We have all often had problems with carpools, especially with long-distance travel. While the idea in itself might and often does seem attractive, there really is no reliable way to get it done. So we decided to come together and solve this very relevant problem that everyone has encountered at some point or another.

What it does

We comb through different ride sharing pages on Facebook that are available. We extract information such as the source, destination and the message from these posts. We then organize this raw data in our database and make it easily accessible to the end user, enabling them to search by their start and end points.

How I built it

We used Facebook's Graph API to run through the various pages. We used python at the backend and collected all the raw data into a JSON formatted dictionary. To extract information such as the source and destination from this raw data, we chose to implement our own language processor that makes use of popular phrases such as "looking from", "going to" to ascertain the nature of the travel, since most posts had a similar format and were about 10-15 fixed locations. We then decided to make a list of these locations and their possible aliases to better organize our data and improve user experience at the front end. All this organized data was then pushed to Mlabs. Heroku was used to pull the necessary data from the database, which we then rendered on our own website. We also refresh the data in the MLabs database using a cronjob every half an hour to make sure that the listings stay updated.

Challenges I ran into

We as a group ran into a number of problems. For example, we initially planned on using Google's Natural Language Processing API. The idea was that the API would help us better decipher the locations in the posts' messages, allowing us to organize their data. However, there was a bug in Google's interface, which we discovered after we discussed with their onsite engineers, so their API was non-functional for our purposes. Then, when developing our own system to determine the locations, we spent a lot of time accounting and testing for numerous test cases that we did not initially consider. We also had some problems setting up our database: we were not able to pull data from MLabs to our web server as it didn't allow us to use a Mongo Client. We had to set up and migrate everything to Heroku; this was a tiring and nerve-wracking process, but we eventually succeeded.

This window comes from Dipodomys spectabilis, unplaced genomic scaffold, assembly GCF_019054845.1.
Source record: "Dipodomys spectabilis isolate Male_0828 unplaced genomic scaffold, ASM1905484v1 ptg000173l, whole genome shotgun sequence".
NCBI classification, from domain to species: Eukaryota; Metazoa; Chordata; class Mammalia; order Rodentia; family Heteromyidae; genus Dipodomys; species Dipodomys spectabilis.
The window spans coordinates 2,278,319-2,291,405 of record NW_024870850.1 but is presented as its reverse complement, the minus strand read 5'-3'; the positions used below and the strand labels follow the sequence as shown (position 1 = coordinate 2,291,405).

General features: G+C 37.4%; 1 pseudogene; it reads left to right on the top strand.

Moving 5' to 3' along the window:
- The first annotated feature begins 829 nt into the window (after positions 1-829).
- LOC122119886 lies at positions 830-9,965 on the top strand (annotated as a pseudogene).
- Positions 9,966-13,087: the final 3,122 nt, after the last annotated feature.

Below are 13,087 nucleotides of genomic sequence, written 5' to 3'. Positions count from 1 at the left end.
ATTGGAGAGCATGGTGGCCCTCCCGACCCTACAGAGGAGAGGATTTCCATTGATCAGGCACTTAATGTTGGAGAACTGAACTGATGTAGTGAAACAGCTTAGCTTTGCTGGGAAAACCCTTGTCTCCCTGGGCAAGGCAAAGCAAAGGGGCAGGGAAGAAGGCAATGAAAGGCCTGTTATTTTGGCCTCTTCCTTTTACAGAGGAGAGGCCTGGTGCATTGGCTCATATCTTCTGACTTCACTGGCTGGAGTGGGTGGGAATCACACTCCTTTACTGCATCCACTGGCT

Accomplishments that I'm proud of

We're proud of the accurate parsing of Facebook posts that we custom implemented, to find the locations that people request. We're also proud of our website design and functionality, like searching by location returning results sorted by time. Last but not least, the monumental task of finally migrating to Heroku was a rewarding experience.

What I learned

Overall, we learned how to create a full-stack application, in the process learning how to set up a database using MongoDB and transfer data to our own website through Heroku. We also learned about the power of Facebook Graph API and how to set up a website using JS, Jquery, HTML, CSS, and PHP.

What's next for SearchMyRide

We plan to port the website to mobile platforms such as iOS and Android in the future. We would also like to integrate Google Maps so that when the user enters his start and end points, he or she is able to see the locations on the map and the travel time between them. We would like to use a natural language processing engine, or perhaps build our own ML algorithms in the future that are able to parse the location, date and all the stuff that we were not able to do presently. Finally, we are looking to expand this website to integrate other groups online into our fold so that more and more students are able to use our service.

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